Q: Have you finished your first draft for the second novel? Have you settled on a title?
RC: I finished a draft of the second novel. At one point, I thought it was the final draft. I wrote A Fistful of Evil years ago (7 or 8, I can’t remember now) for [National Novel Writing Month] NaNoWriMo, and then the sequel the following year, also for NaNoWriMo. I read back through book 2 recently, and what I wrote was a great rough draft/outline that needs a lot of polish and additional writing. I’m really looking forward to diving back into Madison’s world! I don’t have a title for the second book. Titles are hard for me. I filled out four pages of titles ideas (most absolutely atrocious, like IMPS, VERVET, AND DEMONS, OH MY! and FOX ON THE RUN) before finally getting to A Fistful of Evil.

Moving on to some book/writing/publishing-related questions:

Q: How did you design the cover of your book? Some writers say they use Pinterest, others go through Google Images; how was the A Fistful of Evil cover formed?
RC: I have zero design skills, and very little patience with Photoshop, so I knew I wasn’t going to attempt a cover on my own. I hired Damonza for the cover, and they wisely ask for examples of covers you like. For that, I took a trip to my local bookstore and cruised around online bookstores to find good examples. Then Damonza sent me two examples. I think they nailed it!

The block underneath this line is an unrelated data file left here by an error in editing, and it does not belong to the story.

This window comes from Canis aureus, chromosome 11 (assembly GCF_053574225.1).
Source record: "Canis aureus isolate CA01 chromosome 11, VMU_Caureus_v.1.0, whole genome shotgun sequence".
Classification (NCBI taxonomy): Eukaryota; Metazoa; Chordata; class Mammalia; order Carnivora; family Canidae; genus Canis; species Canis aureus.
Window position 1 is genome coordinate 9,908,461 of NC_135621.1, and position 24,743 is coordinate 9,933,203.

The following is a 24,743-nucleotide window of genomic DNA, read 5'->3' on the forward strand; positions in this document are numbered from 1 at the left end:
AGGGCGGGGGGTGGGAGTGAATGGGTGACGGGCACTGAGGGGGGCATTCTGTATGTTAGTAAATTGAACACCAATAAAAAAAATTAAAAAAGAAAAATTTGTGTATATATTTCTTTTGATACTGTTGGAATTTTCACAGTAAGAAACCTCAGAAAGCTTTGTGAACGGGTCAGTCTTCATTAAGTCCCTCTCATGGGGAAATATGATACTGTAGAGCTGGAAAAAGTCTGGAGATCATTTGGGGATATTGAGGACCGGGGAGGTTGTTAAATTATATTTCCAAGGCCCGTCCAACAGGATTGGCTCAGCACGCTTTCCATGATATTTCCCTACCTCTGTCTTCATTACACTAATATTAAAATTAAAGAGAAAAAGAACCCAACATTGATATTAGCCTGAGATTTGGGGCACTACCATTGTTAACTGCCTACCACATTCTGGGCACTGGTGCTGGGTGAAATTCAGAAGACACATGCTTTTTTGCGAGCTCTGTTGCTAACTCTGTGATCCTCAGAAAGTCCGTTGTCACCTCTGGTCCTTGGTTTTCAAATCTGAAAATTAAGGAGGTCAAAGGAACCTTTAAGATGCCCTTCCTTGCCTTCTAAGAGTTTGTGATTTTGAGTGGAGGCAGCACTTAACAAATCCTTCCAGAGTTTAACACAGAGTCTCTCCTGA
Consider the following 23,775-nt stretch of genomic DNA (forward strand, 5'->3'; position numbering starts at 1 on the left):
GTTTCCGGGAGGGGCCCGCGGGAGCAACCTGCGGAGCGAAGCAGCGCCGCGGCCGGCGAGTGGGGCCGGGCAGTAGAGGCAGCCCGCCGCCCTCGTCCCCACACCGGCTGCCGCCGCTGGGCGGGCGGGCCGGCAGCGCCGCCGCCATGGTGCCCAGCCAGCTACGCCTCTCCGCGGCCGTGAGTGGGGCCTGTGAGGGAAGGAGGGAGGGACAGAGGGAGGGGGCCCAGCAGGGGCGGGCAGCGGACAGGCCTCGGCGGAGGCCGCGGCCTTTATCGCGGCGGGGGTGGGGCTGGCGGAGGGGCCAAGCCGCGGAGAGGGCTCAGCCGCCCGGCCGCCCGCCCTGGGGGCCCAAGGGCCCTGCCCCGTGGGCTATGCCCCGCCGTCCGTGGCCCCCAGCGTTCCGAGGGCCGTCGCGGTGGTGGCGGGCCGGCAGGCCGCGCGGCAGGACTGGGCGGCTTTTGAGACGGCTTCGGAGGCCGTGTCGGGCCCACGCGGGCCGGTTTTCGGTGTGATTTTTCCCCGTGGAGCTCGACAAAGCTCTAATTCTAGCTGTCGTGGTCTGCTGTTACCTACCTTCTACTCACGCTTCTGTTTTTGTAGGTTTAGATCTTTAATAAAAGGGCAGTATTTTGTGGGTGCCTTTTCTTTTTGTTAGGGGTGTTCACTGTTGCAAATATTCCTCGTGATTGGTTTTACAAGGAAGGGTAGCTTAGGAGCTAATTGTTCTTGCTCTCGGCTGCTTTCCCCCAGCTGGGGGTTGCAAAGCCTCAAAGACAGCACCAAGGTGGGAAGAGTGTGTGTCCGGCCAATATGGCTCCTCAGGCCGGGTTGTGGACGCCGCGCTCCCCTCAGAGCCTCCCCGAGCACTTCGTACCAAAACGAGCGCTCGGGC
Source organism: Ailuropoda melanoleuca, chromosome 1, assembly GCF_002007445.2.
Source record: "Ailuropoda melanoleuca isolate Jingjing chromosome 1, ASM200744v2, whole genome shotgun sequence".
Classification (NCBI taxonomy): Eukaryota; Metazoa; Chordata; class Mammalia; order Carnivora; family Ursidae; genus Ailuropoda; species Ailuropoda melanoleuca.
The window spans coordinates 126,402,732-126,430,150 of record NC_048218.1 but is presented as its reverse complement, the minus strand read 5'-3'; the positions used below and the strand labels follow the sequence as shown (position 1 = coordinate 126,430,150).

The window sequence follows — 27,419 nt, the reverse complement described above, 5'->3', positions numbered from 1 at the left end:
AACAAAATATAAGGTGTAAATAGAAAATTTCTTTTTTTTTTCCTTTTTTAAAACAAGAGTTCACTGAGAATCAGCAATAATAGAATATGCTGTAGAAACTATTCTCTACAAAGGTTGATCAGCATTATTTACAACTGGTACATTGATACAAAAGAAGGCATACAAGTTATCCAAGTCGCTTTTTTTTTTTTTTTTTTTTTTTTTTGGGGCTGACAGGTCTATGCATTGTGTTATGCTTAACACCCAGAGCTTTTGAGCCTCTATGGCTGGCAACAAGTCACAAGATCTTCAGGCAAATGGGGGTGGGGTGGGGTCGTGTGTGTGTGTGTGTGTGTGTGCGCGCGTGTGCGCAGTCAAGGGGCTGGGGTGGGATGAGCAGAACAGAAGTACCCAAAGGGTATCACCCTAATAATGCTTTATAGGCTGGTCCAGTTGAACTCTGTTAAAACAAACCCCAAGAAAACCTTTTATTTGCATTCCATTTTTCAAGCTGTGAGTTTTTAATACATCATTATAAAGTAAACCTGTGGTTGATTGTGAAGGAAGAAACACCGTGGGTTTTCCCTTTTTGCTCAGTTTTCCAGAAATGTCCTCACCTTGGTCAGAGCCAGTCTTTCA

Q: What, in your opinion, is the hardest part about writing a novel?
RC: I’m an extreme outliner. I’ve learned by trial and a lot of errors that making an incredibly detailed outline can save me months of headaches in edits and rewrites. But it’s really hard once an idea starts to come together to not jump in and start writing too soon. I actually have created a checklist that the outline and all the characters and scenes have to pass before I begin writing. Getting the outline just right is the second-hardest part, because it means recognizing the flaws in my own stories. Sometimes I’m so close to the story and so in love with particular pieces that it’s hard to separate out what is going to make a good novel from what would be fun to write.
Q: Can we get a sneak peak about the second novel or the synopsis?
RC: I can’t provide a synopsis yet, but I can tell you that we’ll get to meet more enforcers as well as Madison’s family. Also, Madison’s not just fighting evil in book 2; she’s doing so in the middle of Black Friday. At a mall. (That just gave me chills. I really feel for the torture I put Madison through in this next book! J)

About Chastain's novella Magic of the Gargoyles:

Q: Is the novella Magic of the Gargoyles a standalone piece or are you planning a series for it?
RC: I wrote Magic of the Gargoyles with the idea that it would be a short story. I’d heard of other author writing a sort of palate-cleanser short story between novels, and that seemed like a great idea. Then Magic of the Gargoyles ballooned well past the 12 pages I’d originally planned, and the world became so much more than I first sat down to write. Long answer short: It’s a standalone story, but at some point, I’ll like to give the main character’s best friend an adventure of her own. I just don’t know when that would be.

Q: Is there anything else you'd like to add?
RC: Thank you for the fun interview. Talking about my future projects has re-energized me to get back to the desk and write some more!

I'll be reviewing Magic of the Gargoyles soon, so stay tuned!